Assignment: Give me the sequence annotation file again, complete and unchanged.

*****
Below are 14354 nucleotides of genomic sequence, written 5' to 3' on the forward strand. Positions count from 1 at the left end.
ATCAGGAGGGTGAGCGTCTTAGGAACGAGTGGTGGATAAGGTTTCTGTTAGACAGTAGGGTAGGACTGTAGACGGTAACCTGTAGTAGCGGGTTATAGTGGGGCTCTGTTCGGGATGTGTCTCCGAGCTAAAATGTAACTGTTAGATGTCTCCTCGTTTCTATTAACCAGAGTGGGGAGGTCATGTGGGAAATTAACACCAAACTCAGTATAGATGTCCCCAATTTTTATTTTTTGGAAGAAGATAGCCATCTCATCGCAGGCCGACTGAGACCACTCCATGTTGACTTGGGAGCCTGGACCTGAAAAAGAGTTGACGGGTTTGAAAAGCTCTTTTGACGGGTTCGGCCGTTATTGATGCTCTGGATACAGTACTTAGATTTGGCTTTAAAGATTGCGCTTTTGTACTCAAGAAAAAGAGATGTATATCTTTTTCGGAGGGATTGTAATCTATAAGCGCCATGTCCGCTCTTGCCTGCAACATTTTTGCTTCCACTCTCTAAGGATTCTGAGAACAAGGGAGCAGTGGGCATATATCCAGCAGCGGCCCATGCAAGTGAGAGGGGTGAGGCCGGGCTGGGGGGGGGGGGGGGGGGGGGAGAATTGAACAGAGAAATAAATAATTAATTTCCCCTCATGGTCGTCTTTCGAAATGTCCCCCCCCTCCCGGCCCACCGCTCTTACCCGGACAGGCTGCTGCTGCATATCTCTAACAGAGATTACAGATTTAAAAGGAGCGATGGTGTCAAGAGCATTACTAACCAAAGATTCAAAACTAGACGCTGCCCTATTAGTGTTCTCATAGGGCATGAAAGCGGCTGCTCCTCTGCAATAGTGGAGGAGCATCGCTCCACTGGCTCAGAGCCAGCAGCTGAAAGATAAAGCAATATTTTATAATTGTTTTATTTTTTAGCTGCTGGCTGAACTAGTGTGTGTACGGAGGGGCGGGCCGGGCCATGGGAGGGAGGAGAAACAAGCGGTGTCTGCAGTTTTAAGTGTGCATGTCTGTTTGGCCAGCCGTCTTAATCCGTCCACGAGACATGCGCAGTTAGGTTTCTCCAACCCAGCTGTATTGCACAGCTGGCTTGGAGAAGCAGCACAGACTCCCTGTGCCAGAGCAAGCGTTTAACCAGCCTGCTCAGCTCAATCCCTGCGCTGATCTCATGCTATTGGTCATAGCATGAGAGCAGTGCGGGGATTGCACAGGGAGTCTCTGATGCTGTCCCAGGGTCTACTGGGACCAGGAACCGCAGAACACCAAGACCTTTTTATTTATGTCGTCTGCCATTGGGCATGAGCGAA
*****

Below are 14354 nucleotides of genomic sequence, written 5' to 3' on the forward strand. Positions count from 1 at the left end.
ATCAGGAGGGTGAGCGTCTTAGGAACGAGTGGTGGATAAGGTTTCTGTTAGACAGTAGGGTAGGACTGTAGACGGTAACCTGTAGTAGCGGGTTATAGTGGGGCTCTGTTCGGGATGTGTCTCCGAGCTAAAATGTAACTGTTAGATGTCTCCTCGTTTCTATTAACCAGAGTGGGGAGGTCATGTGGGAAATTAACACCAAACTCAGTATAGATGTCCCCAATTTTTATTTTTTGGAAGAAGATAGCCATCTCATCGCAGGCCGACTGAGACCACTCCATGTTGACTTGGGAGCCTGGACCTGAAAAAGAGTTGACGGGTTTGAAAAGCTCTTTTGACGGGTTCGGCCGTTATTGATGCTCTGGATACAGTACTTAGATTTGGCTTTAAAGATTGCGCTTTTGTACTCAAGAAAAAGAGATGTATATCTTTTTCGGAGGGATTGTAATCTATAAGCGCCATGTCCGCTCTTGCCTGCAACATTTTTGCTTCCACTCTCTAAGGATTCTGAGAACAAGGGAGCAGTGGGCATATATCCAGCAGCGGCCCATGCAAGTGAGAGGGGTGAGGCCGGGCTGGGGGGGGGGGGGGGGGGGGGAGAATTGAACAGAGAAATAAATAATTAATTTCCCCTCATGGTCGTCTTTCGAAATGTCCCCCCCCTCCCGGCCCACCGCTCTTACCCGGACAGGCTGCTGCTGCATATCTCTAACAGAGATTACAGATTTAAAAGGAGCGATGGTGTCAAGAGCATTACTAACCAAAGATTCAAAACTAGACGCTGCCCTATTAGTGTTCTCATAGGGCATGAAAGCGGCTGCTCCTCTGCAATAGTGGAGGAGCATCGCTCCACTGGCTCAGAGCCAGCAGCTGAAAGATAAAGCAATATTTTATAATTGTTTTATTTTTTAGCTGCTGGCTGAACTAGTGTGTGTACGGAGGGGCGGGCCGGGCCATGGGAGGGAGGAGAAACAAGCGGTGTCTGCAGTTTTAAGTGTGCATGTCTGTTTGGCCAGCCGTCTTAATCCGTCCACGAGACATGCGCAGTTAGGTTTCTCCAACCCAGCTGTATTGCACAGCTGGCTTGGAGAAGCAGCACAGACTCCCTGTGCCAGAGCAAGCGTTTAACCAGCCTGCTCAGCTCAATCCCTGCGCTGATCTCATGCTATTGGTCATAGCATGAGAGCAGTGCGGGGATTGCACAGGGAGTCTCTGATGCTGTCCCAGGGTCTACTGGGACCAGGAACCGCAGAACACCAAGACCTTTTTATTTATGTCGTCTGCCATTGGGCATGAGCGAA